• Permanent Total A worker is unable, due to the injury, to earn future income by performing the type of work he or she was doing when the injury occurred.
  • Permanent Partial A worker's ability to earn income is partly impaired due to a permanent injury, such as hearing loss.

Disability Payments

The amount a worker receives in disability benefits depends on the nature of the disability. Most disabilities are temporary. Temporary disability coverage is generally subject to a waiting period (often seven days). No benefits are provided unless the disability extends beyond the waiting period.

Temporary Total Payments for temporary total disabilities are usually based on a percentage (such as 66 2/3%) of the workers average weekly wage (the worker's pay before the injury). For instance, a worker who normally earns $1,000 per week is disabled for two months by a broken leg. He receives $667 each week for the eight-week period.

Temporary Partial For a temporary partial disability, a worker generally receives his reduced pay (for the work he or she can perform) plus a percentage of the difference between the worker's normal pay and his or her reduced pay. For example, a worker injures his leg. He cannot perform his usual job, which requires standing. He normally earns $1,000 per week. He performs clerical work for two months while his leg heals. That work pays only $500 per week. The difference between his normal pay and his current pay is $500 per week.

During his two-month disability, he earns $500 plus $333 (66 2/3% of $500) or $833 per week.

Permanent Total A worker may be eligible for permanent disability if he or she is unable to work due to an on-the-job injury that cannot be cured. The worker is generally required to submit a physician's report to the employer's insurer. The insurer's claims personnel review the report and decide whether the worker is eligible for benefits. The manner in which benefits are calculated varies from state to state. In some states, a worker may receive payments for the remainder of his or her life.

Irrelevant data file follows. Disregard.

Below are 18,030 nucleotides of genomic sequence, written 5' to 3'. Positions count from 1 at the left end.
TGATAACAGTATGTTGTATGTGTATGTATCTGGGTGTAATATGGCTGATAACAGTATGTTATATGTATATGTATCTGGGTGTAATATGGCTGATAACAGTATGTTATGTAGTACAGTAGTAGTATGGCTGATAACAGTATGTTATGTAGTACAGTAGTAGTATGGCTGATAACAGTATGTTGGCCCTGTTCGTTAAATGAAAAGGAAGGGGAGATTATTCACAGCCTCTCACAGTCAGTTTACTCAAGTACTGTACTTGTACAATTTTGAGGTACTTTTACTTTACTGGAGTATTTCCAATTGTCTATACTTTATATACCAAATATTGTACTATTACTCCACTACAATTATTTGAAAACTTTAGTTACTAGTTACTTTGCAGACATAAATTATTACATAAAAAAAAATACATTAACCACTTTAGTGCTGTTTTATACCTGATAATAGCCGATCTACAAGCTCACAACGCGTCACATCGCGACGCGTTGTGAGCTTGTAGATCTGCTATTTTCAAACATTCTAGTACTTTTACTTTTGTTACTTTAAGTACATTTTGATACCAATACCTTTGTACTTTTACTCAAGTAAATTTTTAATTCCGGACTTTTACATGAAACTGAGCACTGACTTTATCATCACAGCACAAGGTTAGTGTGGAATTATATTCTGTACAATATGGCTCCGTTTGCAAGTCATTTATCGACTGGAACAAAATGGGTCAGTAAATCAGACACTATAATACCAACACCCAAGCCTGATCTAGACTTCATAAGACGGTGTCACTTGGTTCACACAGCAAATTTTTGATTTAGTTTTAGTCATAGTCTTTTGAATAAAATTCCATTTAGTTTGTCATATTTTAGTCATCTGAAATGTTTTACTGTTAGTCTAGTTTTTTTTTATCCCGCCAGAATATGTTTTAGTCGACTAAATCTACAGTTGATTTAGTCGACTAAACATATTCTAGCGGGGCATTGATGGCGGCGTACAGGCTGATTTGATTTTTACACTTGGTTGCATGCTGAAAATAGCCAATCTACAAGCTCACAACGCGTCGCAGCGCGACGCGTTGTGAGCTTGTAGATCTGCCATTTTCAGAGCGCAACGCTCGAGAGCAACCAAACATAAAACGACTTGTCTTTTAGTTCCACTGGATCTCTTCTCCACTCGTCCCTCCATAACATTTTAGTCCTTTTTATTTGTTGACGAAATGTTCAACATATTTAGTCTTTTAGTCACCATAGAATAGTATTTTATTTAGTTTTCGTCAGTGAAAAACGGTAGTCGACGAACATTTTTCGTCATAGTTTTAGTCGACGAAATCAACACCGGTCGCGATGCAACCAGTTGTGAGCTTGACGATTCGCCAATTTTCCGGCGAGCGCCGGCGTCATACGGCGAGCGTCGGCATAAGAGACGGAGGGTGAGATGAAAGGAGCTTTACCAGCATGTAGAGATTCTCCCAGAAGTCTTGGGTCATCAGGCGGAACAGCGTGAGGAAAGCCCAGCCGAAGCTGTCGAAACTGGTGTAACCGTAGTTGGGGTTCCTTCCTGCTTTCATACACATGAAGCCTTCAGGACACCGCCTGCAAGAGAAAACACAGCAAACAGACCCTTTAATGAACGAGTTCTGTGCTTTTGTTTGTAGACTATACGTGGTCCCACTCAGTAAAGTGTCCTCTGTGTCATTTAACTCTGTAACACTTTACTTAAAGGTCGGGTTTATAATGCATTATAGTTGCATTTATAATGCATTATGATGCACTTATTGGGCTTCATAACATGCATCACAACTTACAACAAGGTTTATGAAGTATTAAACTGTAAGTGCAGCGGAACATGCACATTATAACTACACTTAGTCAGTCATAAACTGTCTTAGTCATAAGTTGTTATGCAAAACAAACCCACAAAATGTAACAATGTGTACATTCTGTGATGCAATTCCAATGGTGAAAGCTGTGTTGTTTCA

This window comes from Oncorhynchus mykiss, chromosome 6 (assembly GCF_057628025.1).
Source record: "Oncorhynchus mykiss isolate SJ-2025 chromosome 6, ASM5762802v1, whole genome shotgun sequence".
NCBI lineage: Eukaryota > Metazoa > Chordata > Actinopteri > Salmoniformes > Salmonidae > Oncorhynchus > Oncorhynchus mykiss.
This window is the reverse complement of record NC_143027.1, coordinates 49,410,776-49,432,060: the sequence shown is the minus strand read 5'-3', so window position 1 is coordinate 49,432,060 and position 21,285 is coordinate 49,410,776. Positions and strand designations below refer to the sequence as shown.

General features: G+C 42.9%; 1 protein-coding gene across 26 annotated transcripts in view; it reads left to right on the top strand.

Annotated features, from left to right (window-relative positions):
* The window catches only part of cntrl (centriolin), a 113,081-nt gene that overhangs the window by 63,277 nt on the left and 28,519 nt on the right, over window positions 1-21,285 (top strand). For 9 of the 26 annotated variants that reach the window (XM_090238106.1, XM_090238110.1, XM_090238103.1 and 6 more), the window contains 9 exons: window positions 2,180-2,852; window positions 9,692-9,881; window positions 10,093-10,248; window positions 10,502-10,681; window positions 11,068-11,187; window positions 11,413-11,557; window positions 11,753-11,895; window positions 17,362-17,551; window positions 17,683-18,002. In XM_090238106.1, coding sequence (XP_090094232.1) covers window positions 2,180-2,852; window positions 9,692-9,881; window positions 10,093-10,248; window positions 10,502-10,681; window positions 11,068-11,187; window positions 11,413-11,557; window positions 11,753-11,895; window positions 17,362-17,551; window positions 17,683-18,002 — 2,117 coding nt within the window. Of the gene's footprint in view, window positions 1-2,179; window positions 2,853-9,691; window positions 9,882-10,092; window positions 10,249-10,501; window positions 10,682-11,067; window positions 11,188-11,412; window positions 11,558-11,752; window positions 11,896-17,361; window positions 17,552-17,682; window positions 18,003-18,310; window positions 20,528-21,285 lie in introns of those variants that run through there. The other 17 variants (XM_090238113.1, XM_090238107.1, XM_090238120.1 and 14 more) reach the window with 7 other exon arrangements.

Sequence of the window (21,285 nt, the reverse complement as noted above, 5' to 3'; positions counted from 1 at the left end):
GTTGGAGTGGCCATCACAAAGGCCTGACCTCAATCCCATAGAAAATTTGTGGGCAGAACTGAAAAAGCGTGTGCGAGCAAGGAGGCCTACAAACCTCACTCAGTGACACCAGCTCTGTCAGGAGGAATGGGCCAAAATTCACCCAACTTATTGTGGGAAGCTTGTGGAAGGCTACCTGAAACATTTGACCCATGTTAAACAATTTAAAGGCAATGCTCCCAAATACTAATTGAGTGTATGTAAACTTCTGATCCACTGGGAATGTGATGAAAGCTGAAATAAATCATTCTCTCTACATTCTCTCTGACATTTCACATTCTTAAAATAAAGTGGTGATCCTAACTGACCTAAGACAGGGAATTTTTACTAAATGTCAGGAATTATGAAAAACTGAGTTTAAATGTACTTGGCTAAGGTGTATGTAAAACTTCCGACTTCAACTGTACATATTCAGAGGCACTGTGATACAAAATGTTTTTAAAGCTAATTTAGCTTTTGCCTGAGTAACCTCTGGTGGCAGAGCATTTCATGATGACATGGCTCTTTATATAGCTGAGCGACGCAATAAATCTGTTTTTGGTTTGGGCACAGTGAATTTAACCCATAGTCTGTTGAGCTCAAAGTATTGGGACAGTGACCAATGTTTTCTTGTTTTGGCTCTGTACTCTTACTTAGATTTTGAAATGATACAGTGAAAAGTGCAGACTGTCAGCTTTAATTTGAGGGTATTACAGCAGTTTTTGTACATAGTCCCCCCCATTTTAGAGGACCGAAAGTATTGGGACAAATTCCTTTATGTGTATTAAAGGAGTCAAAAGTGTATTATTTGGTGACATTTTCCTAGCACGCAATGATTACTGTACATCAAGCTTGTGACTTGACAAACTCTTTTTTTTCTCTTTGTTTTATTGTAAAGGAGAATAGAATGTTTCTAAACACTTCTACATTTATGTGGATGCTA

Permanent Partial In some states, permanent partial disabilities are divided into two categories: schedule and non-schedule. Schedule injuries involve a particular body part such as a finger, hand or eye. A worker who permanently injures a body part listed in the schedule is eligible for a specified number weeks of disability payments. For example, a worker who loses a finger may receive, say 45 weeks of disability pay (based on 66 2/3 of his average weekly wage).

If an employee has incurred a permanent partial injury not listed on a schedule, his or her disability benefits are calculated according to state law. Depending on the state, benefits may be based on the extent of the worker's impairment, loss of earning capacity, loss of wages, or some other factor.


Most states provide some type of vocational rehabilitation to workers who are unable to return to their previous job due to an on-the-job injury. Some also provide psychological rehabilitation if a worker has suffered a work-related mental injury.


If any employee dies due to a work-related injury, death benefits are paid to the worker's spouse, minor children and other dependents. Burial costs are also covered.